Beginning in the late 1930s, the USAAC (to become the USAAF during World War 2) was consistently on the lookout for a new tactical attack aircraft capable of delivering a serviceable war load over range. This led to a series of specifications being drawn up around ever-changing requirements that led the various aeroplane makers of the day to ply their trade and deliver a myriad of proposals in turn - many of which failed to see the light of day before, and during, the Second World War.
For the Curtiss Aeroplane Company (Curtiss), this led to a short-lived design known as the "XA-40", centered on a single-seat, single-engined light-class bomber of rather conventional overall configuration. The XA-40 existed as an outcropping of the "XBTC" program (detailed elsewhere on this site) of which two prototypes were built, and eventually flown, for the purpose of selling the American Navy on the product. The XA-40 was to become an Army offering built specifically for the land-based service.
The aircraft would fit its engine in the nose in the usual way and feature a single crewman under a framed canopy just aft. The smoothly-contoured fuselage tapered towards the tail unit which was capped by a single vertical tail fin and low-set horizontal planes - all of the tail surfaces being rounded at their tips. The mainplanes would be seated under the cockpit floor close to midships and a typical tail-dragger undercarriage was to provide the functionality needed for ground-running.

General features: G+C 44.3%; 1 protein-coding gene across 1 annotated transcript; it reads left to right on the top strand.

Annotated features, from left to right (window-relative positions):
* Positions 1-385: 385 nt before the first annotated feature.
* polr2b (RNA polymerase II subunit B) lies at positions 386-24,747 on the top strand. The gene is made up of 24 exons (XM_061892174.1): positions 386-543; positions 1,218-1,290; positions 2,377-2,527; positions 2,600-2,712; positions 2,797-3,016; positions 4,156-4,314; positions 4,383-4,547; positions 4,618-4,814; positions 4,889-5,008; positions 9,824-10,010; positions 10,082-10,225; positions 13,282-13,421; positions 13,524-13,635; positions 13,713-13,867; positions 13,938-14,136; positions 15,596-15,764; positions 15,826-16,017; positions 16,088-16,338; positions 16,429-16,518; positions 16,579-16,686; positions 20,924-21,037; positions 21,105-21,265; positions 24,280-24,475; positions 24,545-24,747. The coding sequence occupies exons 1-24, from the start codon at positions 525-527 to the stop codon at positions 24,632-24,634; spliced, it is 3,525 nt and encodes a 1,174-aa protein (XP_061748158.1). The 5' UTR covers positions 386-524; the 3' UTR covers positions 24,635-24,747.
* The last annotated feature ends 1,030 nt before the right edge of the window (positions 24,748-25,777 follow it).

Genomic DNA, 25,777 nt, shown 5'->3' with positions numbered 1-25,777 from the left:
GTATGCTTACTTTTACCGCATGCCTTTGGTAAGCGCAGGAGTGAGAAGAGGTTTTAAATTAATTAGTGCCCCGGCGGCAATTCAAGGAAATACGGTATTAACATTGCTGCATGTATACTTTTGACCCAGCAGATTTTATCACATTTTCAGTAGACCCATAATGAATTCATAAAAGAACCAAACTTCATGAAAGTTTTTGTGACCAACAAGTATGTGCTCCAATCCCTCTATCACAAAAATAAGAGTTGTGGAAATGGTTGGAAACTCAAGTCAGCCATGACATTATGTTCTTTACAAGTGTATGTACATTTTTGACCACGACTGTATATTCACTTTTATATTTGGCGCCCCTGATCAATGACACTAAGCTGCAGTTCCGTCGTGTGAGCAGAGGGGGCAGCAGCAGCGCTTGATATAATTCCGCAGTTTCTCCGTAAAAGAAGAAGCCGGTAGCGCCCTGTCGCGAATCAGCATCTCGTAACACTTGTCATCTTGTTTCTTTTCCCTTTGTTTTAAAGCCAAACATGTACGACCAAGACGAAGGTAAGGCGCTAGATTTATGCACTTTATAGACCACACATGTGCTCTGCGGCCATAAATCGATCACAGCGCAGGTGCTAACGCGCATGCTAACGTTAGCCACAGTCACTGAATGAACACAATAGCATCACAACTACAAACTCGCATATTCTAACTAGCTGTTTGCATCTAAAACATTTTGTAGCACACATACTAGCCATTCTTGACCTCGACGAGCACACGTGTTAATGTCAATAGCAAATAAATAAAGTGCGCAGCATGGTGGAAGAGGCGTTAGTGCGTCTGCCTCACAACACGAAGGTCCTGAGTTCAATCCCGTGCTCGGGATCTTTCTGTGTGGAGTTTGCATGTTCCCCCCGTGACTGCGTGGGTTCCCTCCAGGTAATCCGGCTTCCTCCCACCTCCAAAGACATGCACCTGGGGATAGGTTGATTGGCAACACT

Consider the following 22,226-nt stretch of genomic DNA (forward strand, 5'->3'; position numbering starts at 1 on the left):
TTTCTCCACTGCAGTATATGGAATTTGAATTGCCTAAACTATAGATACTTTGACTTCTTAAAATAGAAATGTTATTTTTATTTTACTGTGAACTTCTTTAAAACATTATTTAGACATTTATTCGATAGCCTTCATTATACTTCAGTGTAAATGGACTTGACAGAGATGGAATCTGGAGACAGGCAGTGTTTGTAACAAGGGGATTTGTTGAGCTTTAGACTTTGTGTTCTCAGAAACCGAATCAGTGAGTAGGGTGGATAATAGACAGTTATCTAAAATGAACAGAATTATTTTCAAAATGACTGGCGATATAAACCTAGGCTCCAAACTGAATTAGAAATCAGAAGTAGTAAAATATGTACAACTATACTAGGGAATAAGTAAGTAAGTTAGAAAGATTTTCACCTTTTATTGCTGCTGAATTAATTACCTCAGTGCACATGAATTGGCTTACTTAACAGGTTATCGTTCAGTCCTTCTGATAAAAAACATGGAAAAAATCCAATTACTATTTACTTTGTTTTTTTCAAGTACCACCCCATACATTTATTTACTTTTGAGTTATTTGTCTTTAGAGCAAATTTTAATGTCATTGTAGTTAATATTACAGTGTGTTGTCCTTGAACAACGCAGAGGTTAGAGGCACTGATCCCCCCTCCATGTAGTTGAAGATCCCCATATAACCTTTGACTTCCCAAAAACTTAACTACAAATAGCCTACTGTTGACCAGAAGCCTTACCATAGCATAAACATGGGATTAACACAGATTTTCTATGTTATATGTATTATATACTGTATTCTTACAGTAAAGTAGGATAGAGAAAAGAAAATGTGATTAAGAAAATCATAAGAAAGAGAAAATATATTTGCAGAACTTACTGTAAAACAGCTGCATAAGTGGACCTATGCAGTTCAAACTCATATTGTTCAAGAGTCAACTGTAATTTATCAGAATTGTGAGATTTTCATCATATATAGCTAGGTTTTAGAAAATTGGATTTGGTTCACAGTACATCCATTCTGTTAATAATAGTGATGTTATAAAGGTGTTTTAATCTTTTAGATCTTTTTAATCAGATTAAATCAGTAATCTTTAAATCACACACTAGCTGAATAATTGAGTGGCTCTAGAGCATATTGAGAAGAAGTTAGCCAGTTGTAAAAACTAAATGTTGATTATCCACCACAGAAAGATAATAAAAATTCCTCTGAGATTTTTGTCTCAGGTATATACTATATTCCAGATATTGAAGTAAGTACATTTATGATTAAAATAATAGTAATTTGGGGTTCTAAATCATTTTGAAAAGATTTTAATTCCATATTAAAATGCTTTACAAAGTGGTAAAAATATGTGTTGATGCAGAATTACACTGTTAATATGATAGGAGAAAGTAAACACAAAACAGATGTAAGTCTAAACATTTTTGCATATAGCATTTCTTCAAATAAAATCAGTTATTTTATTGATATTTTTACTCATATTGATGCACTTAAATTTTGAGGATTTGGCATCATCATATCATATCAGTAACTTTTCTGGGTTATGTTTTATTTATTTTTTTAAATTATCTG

Structural dimensions included a wingspan of 48 feet with an overall running length of 36.3 feet.
Power was to stem from a Wright R-3350-8 "Duplex Cyclone" air-cooled radial piston engine developing between 2,200 and 3,200 horsepower while driving a four-bladed propeller unit behind a large spinner assembly. Estimated performance specs included a maximum speed of 358 miles-per-hour (under 20,000 feet).
Proposed fixed, standard armament was intended to be 6 x 0.50 caliber Browning M2 heavy machine guns or 4 x 20mm autocannons. In addition to this, the aircraft would be rated for a war load of 2,000lb to include the carrying of aerial torpedoes as well as conventional drop bombs.
The XA-40 never materialized beyond the mockup stage and eventually fell to aviation history - disappearing in October of 1943 as wartime requirements changed and interest moved on to other, more capable, products.
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